New Corp.’s (NASDAQ:NWS) intense focus throughout the hacking scandal is on salvaging the Murdoch empire, the family succession plan, advertising relationships and a second pass at acquiring the 61% of BSkyB it doesn’t own when things cool down. The tattered Fifth Estate is being treated like mere collateral damage.
There are business reasons -- much less ethical reasons -- why that is a strategic mistake. That’s not just for News Corp.’s asset stable, but all players in the unwieldy digital news and information space.
The rapidly unraveling scandal, coupled with troublesome trends and uncertain economics, will shape digital newsgathering and filtering standards, business expectations and media profits far into the future.
News Corp. has lost more than $6 billion in market value and its stock has fallen 13% since the hacking scandal broke earlier this month, according to an excellent overview in The Economist.
Analysts say the $41 billion global media player is worth about 50% more without Chairman and CEO Rupert Murdoch at the operational helm because he may make decisions that are not in the best interest of shareholders. A discount for the aging Murdoch, 80, baked into most estimates (well below rivals such as Walt Disney Co. (NYSE:DIS) and Time Warner (NYSE:TWX), would be removed if News Corp. Chief Operating Officer Chase Carey moved into the CEO role. The conglomerate would be worth closer to $80 billion if its businesses were valued separately, according to analysts at Barclays and Gabelli & Co.
James Murdoch, the youngest of two sons anointed as successor, is increasingly being discounted as CEO since he publicly conceded knowing about the scandal which has been unraveling for several years. Murdoch Sr. is scrambling to keep intact the family leadership even as the Murdoch control 38% of Class B voting shares in the public company, a majority of whose media assets are anchored in news and information gathering and dissemination.
That last part is lost on everyone swept into the fast-moving, intriguing controversy. Perhaps the most significant issue raised by the News Corp. scandal is whether news gathering and reporting, and overall information dissemination, by this conglomerate and every media company will be held to a higher standard -- which could go a long way to protecting its overall credibility and value.
Separating the sensational rapid-fire developments from the substance while convoluted events are sorted out can provide perspective on the long-range impact. Here are a few such reflections:
*The abrupt resignation of News International chief executive Rebekah Brooks two days before her arrest in London and the abrupt closing of News of the World a week earlier do not change the infraction equation. It only fuels the rage over who knew what when and how information was gathered. Ultimately, both moves primarily serve to protect the interest of News Corp. and the Murdochs.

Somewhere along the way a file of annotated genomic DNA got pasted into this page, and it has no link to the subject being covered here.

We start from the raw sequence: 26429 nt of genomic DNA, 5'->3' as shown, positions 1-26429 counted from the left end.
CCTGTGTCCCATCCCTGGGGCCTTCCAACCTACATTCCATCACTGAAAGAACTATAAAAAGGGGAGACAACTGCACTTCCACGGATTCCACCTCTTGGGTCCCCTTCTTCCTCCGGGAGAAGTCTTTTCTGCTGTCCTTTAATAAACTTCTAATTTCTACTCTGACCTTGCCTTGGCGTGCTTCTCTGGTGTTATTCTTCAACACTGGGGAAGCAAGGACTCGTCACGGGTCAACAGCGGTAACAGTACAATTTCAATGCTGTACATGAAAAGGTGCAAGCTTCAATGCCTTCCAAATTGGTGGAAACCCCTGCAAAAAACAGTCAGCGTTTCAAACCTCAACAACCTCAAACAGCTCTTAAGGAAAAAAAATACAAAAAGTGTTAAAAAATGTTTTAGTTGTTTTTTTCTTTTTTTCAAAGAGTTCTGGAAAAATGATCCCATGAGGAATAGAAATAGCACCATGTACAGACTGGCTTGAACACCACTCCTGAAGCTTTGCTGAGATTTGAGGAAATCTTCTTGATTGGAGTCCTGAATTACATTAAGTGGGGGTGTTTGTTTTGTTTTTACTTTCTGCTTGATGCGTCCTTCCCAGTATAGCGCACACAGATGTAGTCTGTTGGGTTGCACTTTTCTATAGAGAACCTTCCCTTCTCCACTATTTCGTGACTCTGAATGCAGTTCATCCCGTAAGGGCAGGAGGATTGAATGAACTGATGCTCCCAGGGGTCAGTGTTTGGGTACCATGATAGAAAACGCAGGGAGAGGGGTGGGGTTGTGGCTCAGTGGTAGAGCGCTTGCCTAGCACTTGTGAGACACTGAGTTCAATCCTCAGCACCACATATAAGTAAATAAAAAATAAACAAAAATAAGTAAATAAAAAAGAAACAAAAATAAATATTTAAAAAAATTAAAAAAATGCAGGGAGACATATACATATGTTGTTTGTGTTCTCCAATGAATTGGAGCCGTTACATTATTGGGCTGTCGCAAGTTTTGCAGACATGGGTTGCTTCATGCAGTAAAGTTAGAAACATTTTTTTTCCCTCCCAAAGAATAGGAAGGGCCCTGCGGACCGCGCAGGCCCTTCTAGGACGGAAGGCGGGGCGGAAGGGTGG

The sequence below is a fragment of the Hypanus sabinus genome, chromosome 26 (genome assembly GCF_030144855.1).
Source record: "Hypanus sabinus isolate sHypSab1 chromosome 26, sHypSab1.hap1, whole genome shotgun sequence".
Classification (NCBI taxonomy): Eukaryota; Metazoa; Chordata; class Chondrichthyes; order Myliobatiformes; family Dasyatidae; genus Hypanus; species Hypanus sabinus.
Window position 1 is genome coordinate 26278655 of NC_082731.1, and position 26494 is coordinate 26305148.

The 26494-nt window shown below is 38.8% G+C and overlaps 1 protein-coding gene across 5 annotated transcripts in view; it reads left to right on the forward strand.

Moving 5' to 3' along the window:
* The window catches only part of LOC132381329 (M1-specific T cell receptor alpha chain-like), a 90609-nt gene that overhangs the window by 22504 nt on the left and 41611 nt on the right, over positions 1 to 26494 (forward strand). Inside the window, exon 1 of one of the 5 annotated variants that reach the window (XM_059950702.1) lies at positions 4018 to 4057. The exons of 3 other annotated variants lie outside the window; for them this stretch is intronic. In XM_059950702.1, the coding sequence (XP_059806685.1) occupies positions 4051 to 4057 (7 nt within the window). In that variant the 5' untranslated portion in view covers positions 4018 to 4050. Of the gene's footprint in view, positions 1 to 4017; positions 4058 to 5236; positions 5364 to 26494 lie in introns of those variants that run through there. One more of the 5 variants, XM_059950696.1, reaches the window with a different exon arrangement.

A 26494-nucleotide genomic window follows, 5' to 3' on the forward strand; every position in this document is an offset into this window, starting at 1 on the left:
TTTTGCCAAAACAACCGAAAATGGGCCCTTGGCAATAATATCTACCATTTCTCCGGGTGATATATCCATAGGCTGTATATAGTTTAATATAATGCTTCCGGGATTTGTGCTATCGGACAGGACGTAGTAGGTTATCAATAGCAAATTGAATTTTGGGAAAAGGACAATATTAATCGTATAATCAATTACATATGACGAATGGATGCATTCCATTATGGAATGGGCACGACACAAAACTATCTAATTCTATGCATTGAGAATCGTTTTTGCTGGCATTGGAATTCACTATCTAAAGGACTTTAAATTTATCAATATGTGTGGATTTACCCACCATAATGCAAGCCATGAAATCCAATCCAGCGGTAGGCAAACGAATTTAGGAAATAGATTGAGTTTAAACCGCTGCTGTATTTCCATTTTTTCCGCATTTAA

Closing the century-old tabloid may protect News Corp. from having to retain and produce incriminating documents related to criminal claims the paper illegally hacked into private phone voicemail and email of rich, famous and private citizens. Chances are NoW will struggle for years with criminal and civil legal action against it, which will cost News Corp. money and credibility.
Chances are the scheduled testimony Rupert and James Murdoch, and Brooks, before UK lawmakers Tuesday, about News Corp. employees paying police confidential information used in stories, will do little to take the edge off the controversy. The questions are far-reaching and serious.
*Recovering the support of advertisers and other constituents will be painful, but the rift will be temporary -- as it almost always is in media controversies. News Corp. continues its international efforts to recoup the trust of readers and advertisers with full-page, apologetic newspaper ads, personal letters to key clients, and other communications about actions being taken to address the wrongdoing.
The gestures are geared to stem defections of advertisers and consumers from other News Corp. media properties—from US-based newspapers such as The New York Post ad Wall Street Journal to cable’s Fox News Channel, to the Fox broadcast network and its owned and affiliated TV stations. They collectively comprise the lion’s share of News Corp. revenues and earnings. The black cloud hanging over the US media properties is likely to swell from the Congressional and FBI investigations into whether News Corp. hacked into the voice mail or email of 9/11 victims and their families.
That is the kind of controversy that repels advertisers and marketers, already squeamish about spending in a listless economy. The timing couldn’t be worse.